On Luka Sabbat and Lil Uzi Vert, Margiela’s pillow-like bag makes the hustle look luxurious.
Over the past few weeks, you may have noticed some of your favorite advanced style icons wandering around with a giant leather pillow. Earlier this month, paparazzi caught Luka Sabbat on the streets of New York, dressed in his finest communist pajama party chic: a baseball hat embroidered with a hammer and sickle, a face mask printed with Dracos, a leather suit, and a milky electric blue tufted leather…pillow.
And a few days ago, Lil Uzi Vert posted a carousel of outfit photos emblematic of his classic luxury Hot Topic style: a teen mall rat’s denim jacket (but of course, it was Vetements) with dirty white sneakers (but of course, they were Maison Margiela), big silver wallet chains (but of course, they were Dior), and a stack of friendship bracelets (but of course: Dior and Cactus Plant Flea Market). He was carrying that same leather cushion in a surgical white, like he’d just gotten off the bus for his volleyball team’s overnight trip to the Mall of America.
These aren’t pillows, though—they’re a handbag. The Maison Margiela Glam Slam, specifically, the standout women’s accessory from the palace of conceptual fashion, Maison Margiela. The bag, which starts at $1,675 in a “small” iteration and goes up to $2,775 for the version seen on our guys, debuted back in the fall of 2017 as a part of the house’s Spring 2018 womenswear collections. That collection was the beginning of creative director John Galliano’s obsession with “dressing in haste”—knits and scraps of fabric thrown together, puffers and big coats pulled halfway on, and bags shoved haphazardly under arms. It also spoke to our ongoing obsession with travel and our desire to make the inhumane tyranny of plane trips somehow chic, a feat actually accomplished by the likes of Virgil Abloh and Sabbat himself. Early editions of the bag even came with luggage tags marked “PRIORITY.” In other words, it’s the perfect send-up of the influencer lifestyle: it makes you look like you just hopped off the nicest private jet on the planet and are headed towards the next one. It’s basically a less literal equivalent of a tote bag that says, “EVERYDAY I’M HUSTLIN.”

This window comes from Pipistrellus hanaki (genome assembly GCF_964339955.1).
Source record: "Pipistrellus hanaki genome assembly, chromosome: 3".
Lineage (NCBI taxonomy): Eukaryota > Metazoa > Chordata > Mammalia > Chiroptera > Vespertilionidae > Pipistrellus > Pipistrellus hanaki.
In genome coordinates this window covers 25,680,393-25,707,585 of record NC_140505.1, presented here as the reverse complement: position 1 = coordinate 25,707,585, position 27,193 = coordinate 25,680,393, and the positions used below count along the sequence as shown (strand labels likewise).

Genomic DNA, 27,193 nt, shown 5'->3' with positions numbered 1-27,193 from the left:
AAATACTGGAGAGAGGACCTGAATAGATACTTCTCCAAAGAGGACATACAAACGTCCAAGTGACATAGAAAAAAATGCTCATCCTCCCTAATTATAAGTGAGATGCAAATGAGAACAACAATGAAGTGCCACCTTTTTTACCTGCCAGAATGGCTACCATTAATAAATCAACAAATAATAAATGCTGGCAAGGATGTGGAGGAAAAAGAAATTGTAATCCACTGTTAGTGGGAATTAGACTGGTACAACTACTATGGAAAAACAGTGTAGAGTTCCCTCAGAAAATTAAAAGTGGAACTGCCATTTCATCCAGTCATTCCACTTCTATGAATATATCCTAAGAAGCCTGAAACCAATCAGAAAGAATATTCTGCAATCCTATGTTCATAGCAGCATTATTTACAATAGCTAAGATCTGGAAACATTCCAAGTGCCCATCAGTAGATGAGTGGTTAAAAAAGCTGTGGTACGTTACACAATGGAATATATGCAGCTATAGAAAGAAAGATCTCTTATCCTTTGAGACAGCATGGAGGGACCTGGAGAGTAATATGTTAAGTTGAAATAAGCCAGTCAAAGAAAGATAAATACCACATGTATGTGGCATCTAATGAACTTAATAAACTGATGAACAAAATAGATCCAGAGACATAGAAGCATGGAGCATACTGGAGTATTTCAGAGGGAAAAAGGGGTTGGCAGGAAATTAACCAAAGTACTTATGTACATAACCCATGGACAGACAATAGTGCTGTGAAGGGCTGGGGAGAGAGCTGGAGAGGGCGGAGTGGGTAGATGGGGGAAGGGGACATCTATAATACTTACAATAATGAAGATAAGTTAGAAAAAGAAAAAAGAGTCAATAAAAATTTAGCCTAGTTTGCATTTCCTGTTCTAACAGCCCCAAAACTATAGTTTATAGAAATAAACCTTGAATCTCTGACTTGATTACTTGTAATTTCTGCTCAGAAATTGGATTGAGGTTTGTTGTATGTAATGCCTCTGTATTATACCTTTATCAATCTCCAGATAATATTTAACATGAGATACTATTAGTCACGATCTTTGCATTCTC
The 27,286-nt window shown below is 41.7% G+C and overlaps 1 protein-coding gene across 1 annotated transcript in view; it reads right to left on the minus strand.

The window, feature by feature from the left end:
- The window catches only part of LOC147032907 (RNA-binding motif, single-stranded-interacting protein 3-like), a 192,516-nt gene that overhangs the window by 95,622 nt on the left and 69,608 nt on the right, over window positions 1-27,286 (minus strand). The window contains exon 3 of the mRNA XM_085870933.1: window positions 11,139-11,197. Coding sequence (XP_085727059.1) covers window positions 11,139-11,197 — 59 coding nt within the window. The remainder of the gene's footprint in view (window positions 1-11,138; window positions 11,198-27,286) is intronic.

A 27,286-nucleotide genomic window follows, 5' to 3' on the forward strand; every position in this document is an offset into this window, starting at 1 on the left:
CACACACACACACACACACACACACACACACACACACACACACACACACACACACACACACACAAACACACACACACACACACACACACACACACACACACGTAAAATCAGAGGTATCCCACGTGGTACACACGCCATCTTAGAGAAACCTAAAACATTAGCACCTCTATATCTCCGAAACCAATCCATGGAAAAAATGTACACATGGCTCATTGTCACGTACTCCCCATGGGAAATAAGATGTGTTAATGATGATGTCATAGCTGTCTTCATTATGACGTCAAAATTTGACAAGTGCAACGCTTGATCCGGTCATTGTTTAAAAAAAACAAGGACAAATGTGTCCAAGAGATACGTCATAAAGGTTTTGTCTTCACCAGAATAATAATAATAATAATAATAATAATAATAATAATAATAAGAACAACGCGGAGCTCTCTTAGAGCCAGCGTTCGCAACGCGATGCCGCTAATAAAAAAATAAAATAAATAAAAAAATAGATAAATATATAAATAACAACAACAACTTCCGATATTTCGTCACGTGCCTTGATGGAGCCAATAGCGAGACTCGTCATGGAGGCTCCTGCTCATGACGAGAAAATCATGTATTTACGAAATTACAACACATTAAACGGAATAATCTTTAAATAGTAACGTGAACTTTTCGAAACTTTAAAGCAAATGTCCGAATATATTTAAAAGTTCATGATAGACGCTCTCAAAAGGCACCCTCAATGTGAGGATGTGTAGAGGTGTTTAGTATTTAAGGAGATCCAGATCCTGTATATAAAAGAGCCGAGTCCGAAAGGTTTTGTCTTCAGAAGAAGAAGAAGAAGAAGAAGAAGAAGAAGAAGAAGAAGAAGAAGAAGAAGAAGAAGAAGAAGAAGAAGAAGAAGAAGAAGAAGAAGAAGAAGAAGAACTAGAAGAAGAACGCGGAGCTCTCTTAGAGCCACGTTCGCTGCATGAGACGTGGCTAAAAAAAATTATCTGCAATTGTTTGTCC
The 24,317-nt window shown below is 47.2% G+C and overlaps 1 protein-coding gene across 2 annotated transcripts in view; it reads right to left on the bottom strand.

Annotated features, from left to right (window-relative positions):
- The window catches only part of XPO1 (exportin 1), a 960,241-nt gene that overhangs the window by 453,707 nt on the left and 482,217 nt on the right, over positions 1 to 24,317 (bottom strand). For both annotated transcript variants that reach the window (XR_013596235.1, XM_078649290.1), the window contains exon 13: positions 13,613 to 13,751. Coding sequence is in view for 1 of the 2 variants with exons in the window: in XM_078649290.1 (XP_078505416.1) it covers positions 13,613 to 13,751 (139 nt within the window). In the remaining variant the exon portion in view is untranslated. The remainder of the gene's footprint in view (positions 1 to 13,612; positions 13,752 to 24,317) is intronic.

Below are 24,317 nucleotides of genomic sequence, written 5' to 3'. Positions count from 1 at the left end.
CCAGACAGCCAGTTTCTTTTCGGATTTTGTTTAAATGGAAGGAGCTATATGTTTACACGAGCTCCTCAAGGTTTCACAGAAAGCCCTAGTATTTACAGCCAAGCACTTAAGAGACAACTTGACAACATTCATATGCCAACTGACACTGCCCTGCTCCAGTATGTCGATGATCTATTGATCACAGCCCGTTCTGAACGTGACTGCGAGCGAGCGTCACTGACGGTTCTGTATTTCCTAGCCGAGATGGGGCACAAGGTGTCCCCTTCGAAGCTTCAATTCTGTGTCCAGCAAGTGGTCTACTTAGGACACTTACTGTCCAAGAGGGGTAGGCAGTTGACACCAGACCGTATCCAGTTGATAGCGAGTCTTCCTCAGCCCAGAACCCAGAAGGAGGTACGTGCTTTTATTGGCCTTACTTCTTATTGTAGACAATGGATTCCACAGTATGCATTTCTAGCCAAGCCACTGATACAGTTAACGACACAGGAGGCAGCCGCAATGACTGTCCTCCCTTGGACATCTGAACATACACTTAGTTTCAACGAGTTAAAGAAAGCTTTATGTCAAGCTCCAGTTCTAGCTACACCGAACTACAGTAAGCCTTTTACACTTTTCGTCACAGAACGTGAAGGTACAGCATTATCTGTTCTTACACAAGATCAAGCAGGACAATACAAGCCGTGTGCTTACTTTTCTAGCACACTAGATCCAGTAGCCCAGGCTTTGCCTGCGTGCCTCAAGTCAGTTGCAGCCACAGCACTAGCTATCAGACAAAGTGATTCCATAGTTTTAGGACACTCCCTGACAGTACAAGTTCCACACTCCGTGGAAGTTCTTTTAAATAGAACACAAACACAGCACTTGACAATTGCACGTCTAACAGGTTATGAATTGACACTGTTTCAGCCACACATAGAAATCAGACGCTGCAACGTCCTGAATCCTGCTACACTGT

(An important aside: Uzi may not be an influencer per se, but he’s started dedicating his Instagram to slideshows of his designer-packed daily style, and tags the brands who make each of his items, and recently updated his display name to remind us all that he manages his wardrobe with “NO STYLIST.” Sounds like an influencer to us.)
What makes the bag even more unusual, though, is that it began life as a women’s bag. Indeed, the idea of women flexing with a brand-new must-have handbag on Instagram or “on the street” has been a tried and true (and much criticized) part of women’s fashion marketing for almost a decade now. Now, it seems, men are getting folded into that scheme.
Once men started driving the bag market with their fanny pack obsession, fashion houses responded by tweaking their women’s bags for guys, issuing the Fendi Baguette and the Dior Saddlebag in less delicate materials, or on less precious scales. But while Maison Margiela is selling this particular style, introduced this season, as “men’s,” it’s really just added the ability to wear the bag as a backpack—a feature none of the wearers seem to be taking advantage of thus far. This seems consistent with the fact that the house has been shifting toward a gender-fluid vision, showing men’s and women’s collections together beginning with January’s couture season.
Margiela seems to be ahead of the trend, though, by basically declaring its women’s it-bag as a men’s must-have. (It’s safe to say the bag was gifted.) This weekend, Uzi posted photos of himself with Chanel’s LED Boy bag, which scrolls the brand name across the bag’s front flap. (It was part of the brand’s Fall 2017 Space collection, meaning he bought it second-hand.) Gunna, another rapper with influencer potential, has been carrying a jumbo version of Chanel’s 2’’55 handbag from Pharrell’s gender-fluid collection; after his followers mocked him for carrying a women’s bag, he went on Hot97 and said, “That ain’t for y’all to like. If it were for them to like, I woulda gave them the bag.”
In that case, it seems to be a sense of scarcity that’s driving interest in the bag. But with Margiela’s Glam Slam, it’s just classic influencer appeal: it’s weird, it pops in photographs, it’s a zillion dollars, and no one else has it—yet.